Thanks Eric - The Moral Landscape is an excellent book. I do way more audio books than actual reading, because my commute to work averages about 2 hrs each way, and I've finished that one twice and Letter to a Christian nation three or four times. Those are my go to books on my iPod when I don't have time to get to the library for new material. Sam is fascinating, as are Hitchens and Dawkins. Bart Ehrman has many books that are must reads for the atheist seeking debate ammunition as well. Appreciate the welcome - I already feel right at home here.

PS - should we create synthetic life might be my next article.

Tom, euphemism is the polar opposite of house of feces. It is stark honesty. Calling a garbage man a refuse engineer is an example of euphemism, or a dump a transfer station. It is putting a gloss on the label not reducing it to its base level.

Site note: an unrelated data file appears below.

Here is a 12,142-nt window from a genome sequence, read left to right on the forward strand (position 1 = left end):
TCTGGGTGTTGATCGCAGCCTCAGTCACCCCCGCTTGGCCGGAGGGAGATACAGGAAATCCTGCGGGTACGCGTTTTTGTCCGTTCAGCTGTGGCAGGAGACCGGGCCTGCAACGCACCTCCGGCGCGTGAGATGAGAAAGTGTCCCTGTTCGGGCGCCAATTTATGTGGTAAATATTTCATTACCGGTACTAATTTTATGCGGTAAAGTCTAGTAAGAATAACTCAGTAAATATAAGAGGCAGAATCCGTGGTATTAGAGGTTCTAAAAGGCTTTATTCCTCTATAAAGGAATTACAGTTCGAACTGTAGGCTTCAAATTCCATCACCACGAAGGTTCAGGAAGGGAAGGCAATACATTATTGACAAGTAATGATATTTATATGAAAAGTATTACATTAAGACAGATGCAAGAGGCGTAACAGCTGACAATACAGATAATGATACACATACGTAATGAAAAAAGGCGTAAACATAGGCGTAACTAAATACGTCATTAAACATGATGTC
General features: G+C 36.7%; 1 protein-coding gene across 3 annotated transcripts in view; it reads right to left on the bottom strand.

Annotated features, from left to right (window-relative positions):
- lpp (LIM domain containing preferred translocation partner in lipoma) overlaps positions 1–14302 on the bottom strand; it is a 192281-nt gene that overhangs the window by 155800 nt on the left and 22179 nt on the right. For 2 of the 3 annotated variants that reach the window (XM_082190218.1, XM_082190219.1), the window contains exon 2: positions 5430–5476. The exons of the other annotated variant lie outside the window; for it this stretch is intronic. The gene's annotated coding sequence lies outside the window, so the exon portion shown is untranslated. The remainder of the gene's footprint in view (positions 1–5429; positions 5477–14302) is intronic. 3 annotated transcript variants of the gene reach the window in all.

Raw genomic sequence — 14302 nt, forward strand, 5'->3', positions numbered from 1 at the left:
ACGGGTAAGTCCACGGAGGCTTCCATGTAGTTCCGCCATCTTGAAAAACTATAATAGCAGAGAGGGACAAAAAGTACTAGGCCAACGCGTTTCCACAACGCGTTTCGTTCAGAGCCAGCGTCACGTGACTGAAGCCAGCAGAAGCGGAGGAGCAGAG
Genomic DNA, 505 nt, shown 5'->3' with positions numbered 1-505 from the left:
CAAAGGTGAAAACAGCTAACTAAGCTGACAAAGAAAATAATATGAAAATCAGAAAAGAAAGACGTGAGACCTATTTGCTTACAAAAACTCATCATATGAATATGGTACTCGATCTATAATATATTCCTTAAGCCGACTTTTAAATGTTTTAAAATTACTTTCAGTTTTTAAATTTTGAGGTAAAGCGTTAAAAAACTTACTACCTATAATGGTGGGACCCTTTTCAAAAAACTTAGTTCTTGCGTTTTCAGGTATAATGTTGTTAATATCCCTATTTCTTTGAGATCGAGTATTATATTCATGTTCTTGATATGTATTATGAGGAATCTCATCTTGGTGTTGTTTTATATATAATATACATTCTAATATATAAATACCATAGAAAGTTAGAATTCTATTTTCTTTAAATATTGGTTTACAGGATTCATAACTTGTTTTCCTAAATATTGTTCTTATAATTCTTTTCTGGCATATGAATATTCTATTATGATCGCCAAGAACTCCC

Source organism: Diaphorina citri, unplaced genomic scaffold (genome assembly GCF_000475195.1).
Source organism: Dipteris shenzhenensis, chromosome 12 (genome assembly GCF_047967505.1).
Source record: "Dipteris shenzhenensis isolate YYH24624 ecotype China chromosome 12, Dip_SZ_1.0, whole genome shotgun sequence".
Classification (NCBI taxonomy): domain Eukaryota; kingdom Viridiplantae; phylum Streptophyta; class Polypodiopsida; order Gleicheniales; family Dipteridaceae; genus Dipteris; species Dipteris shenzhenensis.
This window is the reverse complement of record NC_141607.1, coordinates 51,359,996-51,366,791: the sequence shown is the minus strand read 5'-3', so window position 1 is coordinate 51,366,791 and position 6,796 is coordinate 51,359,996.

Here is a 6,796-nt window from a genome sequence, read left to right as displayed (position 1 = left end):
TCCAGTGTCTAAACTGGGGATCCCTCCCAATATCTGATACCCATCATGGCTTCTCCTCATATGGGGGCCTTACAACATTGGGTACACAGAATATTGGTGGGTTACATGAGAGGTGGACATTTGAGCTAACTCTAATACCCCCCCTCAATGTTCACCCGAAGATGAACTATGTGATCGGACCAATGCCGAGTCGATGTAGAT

You may say religion is fraud. It is more apropos and apposite to say that it is house of feces or reconstitutued feces. Fraud require an intent to deceive and reasonable reliance on the part of the duped. In the majority of cases there is no intent to deceive and it is a question of fact whether the reliance on part of duped is reasonable. 

On the other hand the foundation of all religion is shit. It lacks a rational basis and its adherents bask in its stupidity. Step in it and you feel and smell yucky. The zealot thinks he is onto something new and profound and he is only squishing layers of feces with differentiated appelations. Those ideas are not original, they have been around for generations in advance of abrahamic religion. Old and stinky feces.

yickkkkkkkkkkkkk icky